CBM Miracles Celebration and Your Impact event

Video transcript

A very warm welcome,
everyone, and thank you so much

for joining us for CBM’s
Miracle Celebration Event.

My name is Jane Edge and as
part of our inclusive practise,

let me introduce myself
with a little more detail.

I have fair hair, glasses.

I’m wearing a dark blue jacket

and a green and black scarf today.

And I’m really really
delighted to be with you.

It’s such a wonderful opportunity

for us to come together united

in our commitment to
make a real difference

to some of the poorest

and most vulnerable people
living with disabilities.

We’ve enabled closed
captions for this event

and I’m thrilled to let you know

that there are over 260
people joining us today.

And I’d like to begin

by acknowledging the
traditional custodians

of the land on which I’m speaking today.

The Wurundjeri Woi Wurrung
people of the Kulin nation

and I pay my respects

to their elders past,
present, and emerging.

And I do extend that respect

to all First Nations people present today.

I’d like to also introduce you

to several people who’ll be speaking

from first-hand experience

on the life transforming
impact of a Miracle gift.

First, we’ll hear from Charity,

a dedicated field worker
in the Philippines.

Then Dr. Reden, a talented ophthalmologist

working the field as the face of CBM

and the bringer of the Miracle
as he’s often described.

Next, we’ll hear from Emma, a staff member

and supporter who will share her story

of what it looks like
to witness a Miracle.

And Wilson, the father
of eight-year-old John

who is going blind from cataracts.

So more about them and
from them very soon.

As I mentioned, today’s event
is a celebration of Miracles

and that means celebrating many things.

We come together to celebrate
the tireless dedication

of our outreach workers,
our partner doctors

and medical teams in the field.

We celebrate the impact

of sight restored for
the poorest of the poor

with over 400,000 Miracle
gifts over a decade,

each one are life transformed forever.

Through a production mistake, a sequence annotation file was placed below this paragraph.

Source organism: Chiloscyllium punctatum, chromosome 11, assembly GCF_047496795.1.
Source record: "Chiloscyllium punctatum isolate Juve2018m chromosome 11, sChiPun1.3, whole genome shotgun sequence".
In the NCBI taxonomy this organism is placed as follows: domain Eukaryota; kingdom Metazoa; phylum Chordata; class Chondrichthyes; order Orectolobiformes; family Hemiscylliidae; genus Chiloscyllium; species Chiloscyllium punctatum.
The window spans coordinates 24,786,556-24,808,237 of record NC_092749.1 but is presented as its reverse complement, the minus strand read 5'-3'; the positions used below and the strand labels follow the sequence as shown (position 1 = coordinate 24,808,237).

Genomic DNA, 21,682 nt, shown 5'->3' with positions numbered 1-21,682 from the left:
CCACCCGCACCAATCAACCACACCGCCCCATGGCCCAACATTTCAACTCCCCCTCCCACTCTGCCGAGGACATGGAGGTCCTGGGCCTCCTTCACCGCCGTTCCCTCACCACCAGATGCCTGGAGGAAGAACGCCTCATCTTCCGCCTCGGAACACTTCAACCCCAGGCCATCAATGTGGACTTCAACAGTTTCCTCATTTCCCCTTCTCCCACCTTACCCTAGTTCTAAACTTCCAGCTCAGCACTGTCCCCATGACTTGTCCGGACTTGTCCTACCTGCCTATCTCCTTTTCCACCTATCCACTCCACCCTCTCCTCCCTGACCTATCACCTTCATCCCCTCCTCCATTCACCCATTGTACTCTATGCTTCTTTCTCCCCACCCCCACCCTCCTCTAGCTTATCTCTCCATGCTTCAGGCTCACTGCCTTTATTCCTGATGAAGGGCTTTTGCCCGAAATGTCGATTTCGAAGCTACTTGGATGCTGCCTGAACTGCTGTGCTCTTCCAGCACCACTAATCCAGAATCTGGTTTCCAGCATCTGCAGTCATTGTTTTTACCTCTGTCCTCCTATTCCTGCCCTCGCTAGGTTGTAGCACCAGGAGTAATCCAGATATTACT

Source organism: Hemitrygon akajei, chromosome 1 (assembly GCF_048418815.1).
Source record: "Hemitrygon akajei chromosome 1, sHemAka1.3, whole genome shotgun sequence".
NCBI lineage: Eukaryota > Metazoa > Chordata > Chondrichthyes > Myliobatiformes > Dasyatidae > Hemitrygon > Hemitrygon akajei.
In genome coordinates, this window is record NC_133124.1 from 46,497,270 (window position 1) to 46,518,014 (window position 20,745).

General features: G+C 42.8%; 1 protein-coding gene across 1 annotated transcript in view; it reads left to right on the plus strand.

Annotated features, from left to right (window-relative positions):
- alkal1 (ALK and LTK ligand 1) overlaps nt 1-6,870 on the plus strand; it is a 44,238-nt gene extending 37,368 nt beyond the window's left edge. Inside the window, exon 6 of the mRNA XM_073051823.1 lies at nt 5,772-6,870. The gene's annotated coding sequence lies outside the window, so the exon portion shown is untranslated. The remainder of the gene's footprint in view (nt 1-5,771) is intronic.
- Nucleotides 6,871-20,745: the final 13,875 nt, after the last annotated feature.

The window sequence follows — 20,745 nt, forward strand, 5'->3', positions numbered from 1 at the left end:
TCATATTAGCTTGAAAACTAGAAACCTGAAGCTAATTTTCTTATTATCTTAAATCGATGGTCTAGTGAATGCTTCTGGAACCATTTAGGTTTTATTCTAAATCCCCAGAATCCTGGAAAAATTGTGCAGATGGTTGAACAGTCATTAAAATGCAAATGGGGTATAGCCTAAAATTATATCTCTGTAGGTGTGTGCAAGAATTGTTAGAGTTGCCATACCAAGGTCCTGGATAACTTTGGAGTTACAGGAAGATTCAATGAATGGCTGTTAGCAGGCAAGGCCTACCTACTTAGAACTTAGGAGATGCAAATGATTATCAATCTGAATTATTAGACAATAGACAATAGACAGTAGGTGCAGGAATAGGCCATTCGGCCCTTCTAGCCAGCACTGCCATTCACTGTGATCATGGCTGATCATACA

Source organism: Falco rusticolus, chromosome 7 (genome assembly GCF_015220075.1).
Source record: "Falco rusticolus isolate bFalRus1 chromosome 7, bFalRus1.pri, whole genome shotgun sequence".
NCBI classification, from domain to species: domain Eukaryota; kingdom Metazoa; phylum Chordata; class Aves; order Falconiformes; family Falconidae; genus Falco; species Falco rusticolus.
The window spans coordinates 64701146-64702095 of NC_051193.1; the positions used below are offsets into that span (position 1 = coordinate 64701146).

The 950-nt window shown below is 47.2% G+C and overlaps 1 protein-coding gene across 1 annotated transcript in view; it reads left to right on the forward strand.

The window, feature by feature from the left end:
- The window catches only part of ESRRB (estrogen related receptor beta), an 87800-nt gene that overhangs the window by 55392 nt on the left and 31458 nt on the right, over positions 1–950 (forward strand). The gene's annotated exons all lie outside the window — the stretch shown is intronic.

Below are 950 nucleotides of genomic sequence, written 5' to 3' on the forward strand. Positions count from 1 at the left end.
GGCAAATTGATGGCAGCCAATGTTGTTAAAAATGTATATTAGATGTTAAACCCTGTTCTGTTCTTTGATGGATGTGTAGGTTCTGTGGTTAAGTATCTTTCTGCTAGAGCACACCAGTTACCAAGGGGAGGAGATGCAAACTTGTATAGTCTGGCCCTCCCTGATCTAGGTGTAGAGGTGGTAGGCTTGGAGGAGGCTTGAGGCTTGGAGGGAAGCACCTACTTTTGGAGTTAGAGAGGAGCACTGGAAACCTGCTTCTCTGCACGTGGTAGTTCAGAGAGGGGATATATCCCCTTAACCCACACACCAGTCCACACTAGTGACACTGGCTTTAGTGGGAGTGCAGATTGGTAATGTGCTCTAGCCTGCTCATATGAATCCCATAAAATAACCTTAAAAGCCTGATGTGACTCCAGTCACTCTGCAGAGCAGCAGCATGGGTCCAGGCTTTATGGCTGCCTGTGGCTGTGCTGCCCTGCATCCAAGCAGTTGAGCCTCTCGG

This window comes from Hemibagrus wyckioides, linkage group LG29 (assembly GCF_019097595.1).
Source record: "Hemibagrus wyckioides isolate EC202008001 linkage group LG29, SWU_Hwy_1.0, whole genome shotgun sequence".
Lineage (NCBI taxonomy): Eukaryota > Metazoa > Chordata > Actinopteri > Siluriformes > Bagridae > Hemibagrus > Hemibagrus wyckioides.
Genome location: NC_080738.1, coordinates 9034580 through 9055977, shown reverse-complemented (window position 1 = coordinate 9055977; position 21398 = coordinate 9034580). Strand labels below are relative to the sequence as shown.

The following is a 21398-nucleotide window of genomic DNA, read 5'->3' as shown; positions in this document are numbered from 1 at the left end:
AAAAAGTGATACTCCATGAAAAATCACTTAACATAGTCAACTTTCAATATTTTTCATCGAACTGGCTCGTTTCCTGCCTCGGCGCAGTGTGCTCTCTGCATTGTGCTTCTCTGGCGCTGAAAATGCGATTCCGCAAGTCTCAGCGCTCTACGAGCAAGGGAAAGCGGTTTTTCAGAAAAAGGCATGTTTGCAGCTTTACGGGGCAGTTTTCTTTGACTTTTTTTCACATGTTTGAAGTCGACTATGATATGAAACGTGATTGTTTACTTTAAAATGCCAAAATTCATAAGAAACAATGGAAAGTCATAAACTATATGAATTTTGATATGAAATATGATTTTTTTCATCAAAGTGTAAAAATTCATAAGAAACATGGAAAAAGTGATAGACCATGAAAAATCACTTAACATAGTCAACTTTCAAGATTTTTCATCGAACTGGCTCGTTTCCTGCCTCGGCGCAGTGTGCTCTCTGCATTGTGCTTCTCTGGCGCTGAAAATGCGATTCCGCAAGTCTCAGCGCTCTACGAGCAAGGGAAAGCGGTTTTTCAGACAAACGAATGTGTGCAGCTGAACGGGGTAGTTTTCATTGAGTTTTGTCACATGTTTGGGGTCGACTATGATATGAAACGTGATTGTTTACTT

And as a result, we celebrate you,

our dedicated supporters
who make all this possible

for those who need it most,

ensuring so many lives are blessed.

Sadly, the need is greater than ever.

Every year, it’s estimated

that 500,000 children go needlessly blind

while 100 million people
worldwide have cataracts.

And cataracts are the world’s
leading cause of blindness.

And that’s why it’s
more important than ever

that we act now.

The majority of people with cataracts

live in low income countries
and many of them remain blind

because they simply can’t afford
the surgery to remove them.

The poorest, the most marginalised people

need support today.

And that’s why Miracles Day
this year is so important.

Your gift of $33 gives someone

in desperate need that
12-minute sight-saving surgery

that will transform their life forever.

I’d like to give you a sense

of what all of that really
means for individuals

and take you to the Philippines where CBM

has worked for the past 23 years.

This is where we find Charity,

an incredible outreach worker

whose job it is to identify
those people in need of surgery.

Charity’s relationships in
the community have meant

thousands of people
have been able to access

that cataract surgery.

Charity is the person responsible

for reaching seven-year-old Kyle.

Kyle developed cataracts in
both eyes following an accident

playing with his friends.

The family live in a makeshift
shelter next to a rice field

and their pastor told CBM’s
partner about Kyle’s condition.

The family have a strong faith

and never gave up hope that
their son would be healed.

However, the cost of surgery is equivalent

to 100 bags of rice, which
for a family simply struggling

to eat on a daily basis,
was just beyond their means.

In the video we’re about to watch,

Charity takes us into Kyle’s
home where he’s having

a final eye check before his surgery.

She shares how excited Kyle is

and she speaks about her passion,

what compels her to be part
of this extraordinary work.

Let’s join Charity now.

– Hi, my name is Charity.

And right now we are
here at the house of Kyle

and he is one of our beneficiaries
for the cataract surgery.

We are actually running a final screening

and he is very excited to
have his eyes operated.

And this one child will
have a good future,

again, because of you guys.

He’s so excited.

(gentle music)

Actually, I am always
happy when I’m in the field

because it’s very inspiring
hearing the stories

of other people,

the real life of the Filipinos.

And I actually felt very blessed
every time I listen to them

because I have no right to
complain because they have…

They are doing the hard work.

They do whatever it takes to do a living

but yet they did not complain.

And it’s a blessing for me as
well every time I help them,

being able to see and
bring them to a surgery

because right after the surgery

they would be very glad.

After going out on a surgery room,

they would say and exclaim,

“Oh, now I can see you clearly!”

So it’s very…

It’s very happy…

A happy heart that I could have.

And at the same time, you’ll be able to…

You’ll be able to help them
improve their lives afterwards.

And for the kids and for